This digital marketing book will:

  • help you and your business to choose online advertising and marketing channels that will get your ideas, products and services to a massive and ever-expanding market;
  • give you that elusive competitive edge that will keep you ahead of the pack;
  • future-proof your business by helping you to understand the origins of digital marketing and the trends that are shaping its future;
  • give you a concept of the scale of the online marketplace, the unfolding opportunities and the digital service providers who will help your business to capitalise on them;
  • provide practical, real-world examples of digital marketing successes – including leading brands that have become household names in a relatively short space of time;
  • offer insight through interviews, analysis and contributions from digital marketing experts;
  • ultimately, give you the tools you need to harness the power of the internet to take your business wherever you want it to go.

 

We set out to unravel the mysteries of digital marketing by taking you on a journey. As we travel into this digital world we’ll reveal how leading marketers in sectors as diverse as travel, retail, gambling and adult entertainment have stumbled on incredibly effective techniques to turn people on to doing business online, reaping literally millions as a result. We’ll show you how to apply their experience to transform your own digital enterprise.

Whether you are looking to start up your own home-based internet business, work for a large multinational or are anywhere in between, if you want to connect with your customers today and into the future, you’re going to need digital channels as part of your marketing mix. The internet has become the medium of choice for a generation of consumers: the first generation to have grown up taking instant access to digital information for granted. This generation integrates digital media into every facet of its daily lives, in ways we could never have conceived of in even the recent past. Today this generation of digital natives is entering the workplace and is spending like never before. This is the mass market of tomorrow, and for business people and marketers the challenge is to become fluent in this new digital language so that we can talk effectively to our target audience.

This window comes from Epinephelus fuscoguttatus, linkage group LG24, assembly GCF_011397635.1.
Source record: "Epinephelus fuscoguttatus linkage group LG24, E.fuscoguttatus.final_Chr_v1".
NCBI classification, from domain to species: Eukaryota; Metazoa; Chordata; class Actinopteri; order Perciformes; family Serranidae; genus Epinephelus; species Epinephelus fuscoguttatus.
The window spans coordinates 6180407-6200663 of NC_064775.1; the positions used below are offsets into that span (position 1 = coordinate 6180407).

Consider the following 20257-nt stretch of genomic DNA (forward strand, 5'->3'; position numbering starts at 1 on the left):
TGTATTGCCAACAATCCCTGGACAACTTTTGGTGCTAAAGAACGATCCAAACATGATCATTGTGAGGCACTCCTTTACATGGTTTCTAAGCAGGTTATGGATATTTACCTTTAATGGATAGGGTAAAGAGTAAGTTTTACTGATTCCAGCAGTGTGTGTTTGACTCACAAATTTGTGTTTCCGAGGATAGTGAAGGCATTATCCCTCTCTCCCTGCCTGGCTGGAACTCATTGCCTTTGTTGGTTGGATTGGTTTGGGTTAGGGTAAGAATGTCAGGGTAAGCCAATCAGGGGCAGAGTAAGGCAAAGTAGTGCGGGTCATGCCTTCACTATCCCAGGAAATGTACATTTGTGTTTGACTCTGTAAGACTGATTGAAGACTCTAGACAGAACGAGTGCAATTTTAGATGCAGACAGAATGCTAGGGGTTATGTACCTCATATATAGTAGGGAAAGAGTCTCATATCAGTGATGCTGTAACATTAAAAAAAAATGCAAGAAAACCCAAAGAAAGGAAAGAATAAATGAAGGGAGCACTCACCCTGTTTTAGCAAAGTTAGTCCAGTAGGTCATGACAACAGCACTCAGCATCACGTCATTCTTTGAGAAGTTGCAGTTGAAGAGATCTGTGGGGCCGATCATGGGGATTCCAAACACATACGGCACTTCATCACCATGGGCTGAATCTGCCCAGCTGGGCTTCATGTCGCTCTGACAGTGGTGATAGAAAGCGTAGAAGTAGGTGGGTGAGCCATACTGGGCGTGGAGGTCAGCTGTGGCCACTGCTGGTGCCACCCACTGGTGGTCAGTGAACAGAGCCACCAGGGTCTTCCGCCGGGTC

Television froze a generation of consumers to the couch for years; now digital media are engaging consumers and customers in ways that the early architects of the technology could never have dreamed of.

When the Apple Mac came along it opened up the art of publishing, and as a result print media boomed. Today, the same thing is happening online, through the phenomenon of user-generated content (UGC) and social networking: ordinary people are becoming the directors, producers, editors and distributors of their own media-rich content – the content they, their friends and the world want to see. But that’s only the start. Prime-time television audiences are falling, print media are coming under increasing pressure to address dropping circulation figures and – while the old school sits on the sidelines, bloated and slowly atrophying – digital media have transformed themselves into a finely tuned engine delivering more power, opportunity and control than any other form of media could dream of. In other words – it’s time to follow the smart money!